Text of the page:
It has been more than a year that I had push rights for all the KDE repositories. So this is an obligatory anniversary post.
I got introduced to Linux while searching for development environments that came with all sorts of compilers & interpreters by default and I don’t have to manually install those stuff. It was 2012 as far as I remember, Ubuntu 12.04 just came out and it was the first solution suggested by the search engines. Though the unavailability of a proper internet connection meant, that I had to wait a couple more years when one of my friends downloaded a copy of Ubuntu 14.04 for me.
That’s all and nice, but where does KDE come into the picture? After trying out Ubuntu 14.04, I decided to give Kubuntu 14.04 a try and honestly I didn’t like it. I did give plasma another try when I started using CentOS, as it was the recommended distro for using Autodesk’s and The Foundry’s tools, though GPU woes sent me back to Ubuntu.
How I got introduced to Krita, I don’t know but what I liked about it was the striking similarity of it with Photoshop UI. Though later I was disappointed a bit since one of my favorite tools aka the Magnetic Lasso wasn’t in there but GIMP had one. I did ask about it in the forum, probably the first feature request I did for any program.
After Krita’s 4.0 release, I became interested in it again, why? Since right before that there was a Kickstarter that promised a better text tool with SVG support. Though I found it a bit disappointing. I mean come on, no on canvas editing? no control over kerning? why? who does that? That was the point where I decided, seems like they don’t even care about the text tool, let’s see how tough it is to fix it. And boy it is tough. I did get a patch to allow me to adjust the letter spacing, but Boud forgot to change the author while commiting and since I eventually gave up working on the other aspects of kerning, the branch was never merged and I vanished from the scene.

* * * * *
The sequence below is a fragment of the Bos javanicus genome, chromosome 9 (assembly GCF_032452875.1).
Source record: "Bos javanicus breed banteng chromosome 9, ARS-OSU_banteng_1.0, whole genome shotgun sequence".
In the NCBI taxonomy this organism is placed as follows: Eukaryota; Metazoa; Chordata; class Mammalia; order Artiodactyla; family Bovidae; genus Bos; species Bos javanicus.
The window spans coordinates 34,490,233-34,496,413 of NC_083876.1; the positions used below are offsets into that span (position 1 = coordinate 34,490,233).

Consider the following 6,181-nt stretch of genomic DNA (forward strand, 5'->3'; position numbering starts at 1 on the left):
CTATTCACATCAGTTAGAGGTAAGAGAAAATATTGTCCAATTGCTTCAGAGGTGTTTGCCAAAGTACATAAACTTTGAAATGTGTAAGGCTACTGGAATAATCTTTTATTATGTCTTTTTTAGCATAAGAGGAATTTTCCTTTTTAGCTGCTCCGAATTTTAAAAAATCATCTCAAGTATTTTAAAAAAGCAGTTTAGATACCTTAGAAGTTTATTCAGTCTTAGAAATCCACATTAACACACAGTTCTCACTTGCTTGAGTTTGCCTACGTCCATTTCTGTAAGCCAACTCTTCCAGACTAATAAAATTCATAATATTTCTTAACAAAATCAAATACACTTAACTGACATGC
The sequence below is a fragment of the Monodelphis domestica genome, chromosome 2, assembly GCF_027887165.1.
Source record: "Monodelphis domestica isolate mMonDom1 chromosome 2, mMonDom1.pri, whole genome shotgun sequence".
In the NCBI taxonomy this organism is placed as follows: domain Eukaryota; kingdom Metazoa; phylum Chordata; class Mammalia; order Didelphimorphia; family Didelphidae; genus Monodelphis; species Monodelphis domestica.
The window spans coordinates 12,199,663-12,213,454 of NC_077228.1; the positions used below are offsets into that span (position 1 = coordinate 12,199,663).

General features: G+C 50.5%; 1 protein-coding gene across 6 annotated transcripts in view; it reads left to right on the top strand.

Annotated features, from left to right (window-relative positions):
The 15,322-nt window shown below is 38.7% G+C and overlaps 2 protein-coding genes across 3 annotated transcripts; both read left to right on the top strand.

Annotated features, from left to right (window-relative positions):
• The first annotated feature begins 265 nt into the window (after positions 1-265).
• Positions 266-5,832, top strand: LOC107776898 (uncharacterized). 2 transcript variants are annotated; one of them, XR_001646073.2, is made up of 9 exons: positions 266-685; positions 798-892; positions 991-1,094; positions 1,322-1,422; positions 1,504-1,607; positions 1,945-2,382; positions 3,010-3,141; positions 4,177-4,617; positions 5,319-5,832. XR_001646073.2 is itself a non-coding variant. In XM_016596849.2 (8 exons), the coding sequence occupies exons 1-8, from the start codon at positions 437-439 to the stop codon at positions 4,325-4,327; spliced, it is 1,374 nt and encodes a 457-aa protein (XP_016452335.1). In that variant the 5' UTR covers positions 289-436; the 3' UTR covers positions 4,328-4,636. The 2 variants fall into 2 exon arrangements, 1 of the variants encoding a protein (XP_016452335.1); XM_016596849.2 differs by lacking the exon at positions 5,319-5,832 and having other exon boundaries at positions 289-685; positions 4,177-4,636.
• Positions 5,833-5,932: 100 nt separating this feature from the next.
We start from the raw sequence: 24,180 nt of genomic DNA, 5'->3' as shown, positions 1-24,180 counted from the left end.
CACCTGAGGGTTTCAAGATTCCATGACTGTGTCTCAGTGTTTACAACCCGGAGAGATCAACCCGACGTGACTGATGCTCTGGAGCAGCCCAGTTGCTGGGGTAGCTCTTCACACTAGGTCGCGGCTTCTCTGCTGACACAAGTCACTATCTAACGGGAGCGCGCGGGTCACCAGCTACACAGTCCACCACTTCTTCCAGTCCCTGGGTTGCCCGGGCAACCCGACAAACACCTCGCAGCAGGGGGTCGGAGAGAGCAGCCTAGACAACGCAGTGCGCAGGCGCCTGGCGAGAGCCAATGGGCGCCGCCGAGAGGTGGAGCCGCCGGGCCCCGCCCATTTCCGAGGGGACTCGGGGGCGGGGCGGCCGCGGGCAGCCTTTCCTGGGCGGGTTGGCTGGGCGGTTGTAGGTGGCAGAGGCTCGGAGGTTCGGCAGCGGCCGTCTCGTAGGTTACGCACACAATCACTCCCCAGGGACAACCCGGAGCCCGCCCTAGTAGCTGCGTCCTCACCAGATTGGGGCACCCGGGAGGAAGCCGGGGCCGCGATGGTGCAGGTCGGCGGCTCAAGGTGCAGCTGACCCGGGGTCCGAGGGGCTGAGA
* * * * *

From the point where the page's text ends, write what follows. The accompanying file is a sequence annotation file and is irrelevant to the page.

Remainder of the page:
Three quarters of the year passed and owing to some realisations, I decided to start hacking back on Krita. But I was smarter this time, picked up a task marked as Junior Job worked on it. The task was supposed to be easy as remarked by Dmitry but ended up being not easy. I had to do multiple patches for having the feature eventually merged.
Still, I am not sure, why I was given the push rights after the first commit. The official article about this mentions at least 2 or 3 patches and the bar is even higher for a project like Krita. Consequently and surprisingly, I was invited to the sprints, wow, this is getting special now.
Though I wanted to work on the text tool I ended up working on the magnetic lasso, last summer, given the fact I was new to the codebase and text tool was not a rookie’s walk in a park. I am still figuring out how to fix the text tool, if you have something to share, do poke me here.
All of these but why?
i just came across your blog articles about the upcoming magnetic lasso tool in krita. I can’t tell you how much i look forward to use it. I’m using krita for photo retouching and composing (switched to krita after a decade using gimp!). So this is definatively a feature that will help me a lot!!!
For such E-Mails which just make your day, :3
Also, the fact being a KDE dev helped me realize how slick Plasma is. And since I am a Unity fanboy, I adjusted Plasma to mock Unity desktop of Ubuntu. Have a look.
Latte Panels with this Global Menu.
Disabled the window decorations on maximized by adding
~/.config/kwinrc and added window buttons in the panel with this plasmoid.
Super awesome plasma-hud which is using rofi, would be cool if this feature can be added to krunner.
And of course the simple menu, so elegant, I hope the menu can stick to edges in the future. I wonder if I can hack Simple-Menu to include a hud and of course position those categories in the bottom.
:wq for now.